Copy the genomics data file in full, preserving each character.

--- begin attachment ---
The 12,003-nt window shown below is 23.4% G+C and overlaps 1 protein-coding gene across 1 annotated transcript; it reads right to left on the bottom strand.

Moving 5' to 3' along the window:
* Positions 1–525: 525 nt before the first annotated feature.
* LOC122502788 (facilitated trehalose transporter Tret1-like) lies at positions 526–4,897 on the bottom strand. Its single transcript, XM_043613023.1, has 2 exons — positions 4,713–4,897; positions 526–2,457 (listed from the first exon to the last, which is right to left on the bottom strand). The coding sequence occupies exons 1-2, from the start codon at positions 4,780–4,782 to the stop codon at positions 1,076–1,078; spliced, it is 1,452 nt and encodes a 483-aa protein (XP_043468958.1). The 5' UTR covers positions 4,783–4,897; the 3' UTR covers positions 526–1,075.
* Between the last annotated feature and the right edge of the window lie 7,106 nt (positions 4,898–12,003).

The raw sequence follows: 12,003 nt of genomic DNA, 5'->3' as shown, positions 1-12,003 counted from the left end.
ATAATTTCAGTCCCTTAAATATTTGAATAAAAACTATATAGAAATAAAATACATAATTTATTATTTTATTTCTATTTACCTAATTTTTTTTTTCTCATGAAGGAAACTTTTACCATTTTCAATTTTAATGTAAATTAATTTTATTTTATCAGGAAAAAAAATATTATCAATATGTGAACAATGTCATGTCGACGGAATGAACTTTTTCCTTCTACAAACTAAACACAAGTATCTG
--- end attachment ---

The 12,003-nt window shown below is 23.4% G+C and overlaps 1 protein-coding gene across 1 annotated transcript; it reads right to left on the bottom strand.

Moving 5' to 3' along the window:
* Positions 1–525: 525 nt before the first annotated feature.
* LOC122502788 (facilitated trehalose transporter Tret1-like) lies at positions 526–4,897 on the bottom strand. Its single transcript, XM_043613023.1, has 2 exons — positions 4,713–4,897; positions 526–2,457 (listed from the first exon to the last, which is right to left on the bottom strand). The coding sequence occupies exons 1-2, from the start codon at positions 4,780–4,782 to the stop codon at positions 1,076–1,078; spliced, it is 1,452 nt and encodes a 483-aa protein (XP_043468958.1). The 5' UTR covers positions 4,783–4,897; the 3' UTR covers positions 526–1,075.
* Between the last annotated feature and the right edge of the window lie 7,106 nt (positions 4,898–12,003).

The raw sequence follows: 12,003 nt of genomic DNA, 5'->3' as shown, positions 1-12,003 counted from the left end.
ATAATTTCAGTCCCTTAAATATTTGAATAAAAACTATATAGAAATAAAATACATAATTTATTATTTTATTTCTATTTACCTAATTTTTTTTTTCTCATGAAGGAAACTTTTACCATTTTCAATTTTAATGTAAATTAATTTTATTTTATCAGGAAAAAAAATATTATCAATATGTGAACAATGTCATGTCGACGGAATGAACTTTTTCCTTCTACAAACTAAACACAAGTATCTG